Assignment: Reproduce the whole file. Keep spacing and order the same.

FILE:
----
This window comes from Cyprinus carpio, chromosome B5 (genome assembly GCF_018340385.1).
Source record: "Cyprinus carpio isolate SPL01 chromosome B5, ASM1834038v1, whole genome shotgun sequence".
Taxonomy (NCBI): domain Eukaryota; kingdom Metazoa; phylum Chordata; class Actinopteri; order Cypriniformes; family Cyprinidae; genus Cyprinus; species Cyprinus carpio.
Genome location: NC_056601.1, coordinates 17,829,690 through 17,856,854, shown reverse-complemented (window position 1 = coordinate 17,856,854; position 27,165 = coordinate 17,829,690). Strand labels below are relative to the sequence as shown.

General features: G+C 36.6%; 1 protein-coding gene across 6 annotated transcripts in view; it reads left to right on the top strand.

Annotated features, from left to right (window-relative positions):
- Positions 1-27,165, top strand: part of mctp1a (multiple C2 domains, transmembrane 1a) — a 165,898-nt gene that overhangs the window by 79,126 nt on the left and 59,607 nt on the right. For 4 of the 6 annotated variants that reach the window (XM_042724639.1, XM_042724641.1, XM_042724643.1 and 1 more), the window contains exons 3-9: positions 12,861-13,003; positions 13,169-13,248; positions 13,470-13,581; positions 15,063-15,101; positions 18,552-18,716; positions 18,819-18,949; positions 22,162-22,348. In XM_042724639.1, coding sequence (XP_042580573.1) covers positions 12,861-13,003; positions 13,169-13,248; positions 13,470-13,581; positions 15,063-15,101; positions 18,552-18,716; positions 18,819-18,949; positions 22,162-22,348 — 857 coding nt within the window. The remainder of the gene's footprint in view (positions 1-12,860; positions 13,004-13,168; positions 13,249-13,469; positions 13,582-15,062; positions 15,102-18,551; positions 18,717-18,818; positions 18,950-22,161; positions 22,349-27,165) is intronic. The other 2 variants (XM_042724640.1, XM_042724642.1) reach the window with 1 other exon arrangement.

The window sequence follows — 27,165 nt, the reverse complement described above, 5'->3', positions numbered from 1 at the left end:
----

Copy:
This window comes from Cyprinus carpio, chromosome B5 (genome assembly GCF_018340385.1).
Source record: "Cyprinus carpio isolate SPL01 chromosome B5, ASM1834038v1, whole genome shotgun sequence".
Taxonomy (NCBI): domain Eukaryota; kingdom Metazoa; phylum Chordata; class Actinopteri; order Cypriniformes; family Cyprinidae; genus Cyprinus; species Cyprinus carpio.
Genome location: NC_056601.1, coordinates 17,829,690 through 17,856,854, shown reverse-complemented (window position 1 = coordinate 17,856,854; position 27,165 = coordinate 17,829,690). Strand labels below are relative to the sequence as shown.

General features: G+C 36.6%; 1 protein-coding gene across 6 annotated transcripts in view; it reads left to right on the top strand.

Annotated features, from left to right (window-relative positions):
- Positions 1-27,165, top strand: part of mctp1a (multiple C2 domains, transmembrane 1a) — a 165,898-nt gene that overhangs the window by 79,126 nt on the left and 59,607 nt on the right. For 4 of the 6 annotated variants that reach the window (XM_042724639.1, XM_042724641.1, XM_042724643.1 and 1 more), the window contains exons 3-9: positions 12,861-13,003; positions 13,169-13,248; positions 13,470-13,581; positions 15,063-15,101; positions 18,552-18,716; positions 18,819-18,949; positions 22,162-22,348. In XM_042724639.1, coding sequence (XP_042580573.1) covers positions 12,861-13,003; positions 13,169-13,248; positions 13,470-13,581; positions 15,063-15,101; positions 18,552-18,716; positions 18,819-18,949; positions 22,162-22,348 — 857 coding nt within the window. The remainder of the gene's footprint in view (positions 1-12,860; positions 13,004-13,168; positions 13,249-13,469; positions 13,582-15,062; positions 15,102-18,551; positions 18,717-18,818; positions 18,950-22,161; positions 22,349-27,165) is intronic. The other 2 variants (XM_042724640.1, XM_042724642.1) reach the window with 1 other exon arrangement.

The window sequence follows — 27,165 nt, the reverse complement described above, 5'->3', positions numbered from 1 at the left end: